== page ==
Spatial Inequalities and Segregation in the Urban Landscape
. . . within the disciplines of architecture, landscape architecture, urban design, and cultural geography, there is an emerging body of theoretical, historical, and design research which recognizes the capacity of the built environment to serve as a repository of our collective and individual cultural history and memory. Yet contemporary methodologies of design often ignore the power of the landscape to evoke the history and memory of place, homogenizing the diverse cultural forces resident in the landscape, and thus reinforcing a peculiar sense of collective amnesia.
Craig Barton, Sites of Memory, xiv
The legacies of segregation, apartheid, and colonialism as they construct inequitable land use in cities are essential domains of study for landscape historians. Building on investigations of sites of memory, trauma, and racialized experience, this symposium invites scholars to engage with the urban landscape or environment through interrogating the means by which inequities, displacement, and spatial violence have affected the creation, development, and use of various spaces and sites in the urban public realm. We also seek scholarship into the everyday spatial practices through which marginalized communities resisted these oppressions and constructed alternative or counter narratives and spaces.
This project furthers the efforts of Dumbarton Oaks’ Mellon Initiative in Urban Landscape Studies over the past four years, including the symposia and publications Food and the City, River Cities/City Riversand Landscapes of Pre-Industrial Urbanism as well as a recent graduate workshop focused on the legacies of slavery and segregation in the Virginia landscape. The “urban landscape” is understood here as the whole socially and physically produced urban fabric and geography of land-use distribution, alongside the more familiar public realm of parks, plazas, streets, alleys, and infrastructure.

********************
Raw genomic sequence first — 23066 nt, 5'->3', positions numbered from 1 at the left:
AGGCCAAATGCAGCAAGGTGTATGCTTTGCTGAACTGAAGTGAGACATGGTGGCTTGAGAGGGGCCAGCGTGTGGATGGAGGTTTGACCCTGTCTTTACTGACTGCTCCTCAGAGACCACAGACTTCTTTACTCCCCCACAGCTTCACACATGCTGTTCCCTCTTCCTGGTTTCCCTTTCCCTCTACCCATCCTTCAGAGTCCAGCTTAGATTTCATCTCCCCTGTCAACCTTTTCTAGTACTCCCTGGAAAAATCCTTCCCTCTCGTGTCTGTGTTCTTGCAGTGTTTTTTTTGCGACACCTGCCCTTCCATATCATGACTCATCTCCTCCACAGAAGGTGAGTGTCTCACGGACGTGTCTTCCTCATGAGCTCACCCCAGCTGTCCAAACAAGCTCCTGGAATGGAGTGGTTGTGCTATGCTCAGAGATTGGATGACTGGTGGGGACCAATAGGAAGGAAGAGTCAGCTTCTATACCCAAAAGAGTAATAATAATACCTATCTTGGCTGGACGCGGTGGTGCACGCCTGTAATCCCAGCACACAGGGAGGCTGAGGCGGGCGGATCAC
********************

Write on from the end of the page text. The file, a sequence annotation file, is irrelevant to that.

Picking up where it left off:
We seek papers that consider how social policies intersect with landscape and environmental realities to shape the intention and implementation of land-use policies (redlining is just one example) that segregate communities in specific parts of the urban landscape. We wish to identify shared legacies that remain evident today—as between those of apartheid in the United States and South Africa for instance—and to compare past, present, and potential future conditions. In considering the role of racial topographies and segregated landscapes, scholars might consider the relegation of low-income people to bottom lands, flood-prone areas, and steep slopes in both historical settlements and migrant communities. Access to natural resources including clean air and water will also be a part of the narrative, as will unequal access to economic, employment, and recreational opportunities. Further, scholars might identify parallels in the disproportionate impact that climate change and coastal inundation are sure to have on the economically disadvantaged around the world. We welcome paper proposals that address past inequities as well as those that offer responses or alternative narratives regarding sites of memory and trauma, territorial injustice and conflict, and protest and reconciliation. We are interested in projects addressing the scale of bounded sites and spaces as well as the broader networks and frameworks within which cities are conceived and lived in. These and other related investigations may be spatial, material, and human in addition to social, political, and historical.
As is customary for the Garden and Landscape Studies program, we welcome the participation of both scholars and designers. We invite landscape, planning, and urban historians as well as geographers, political ecologists, anthropologists, and sociologists, among others, to share their scholarship on the legacies of spatial inequality and segregation in urban landscapes and the public realm.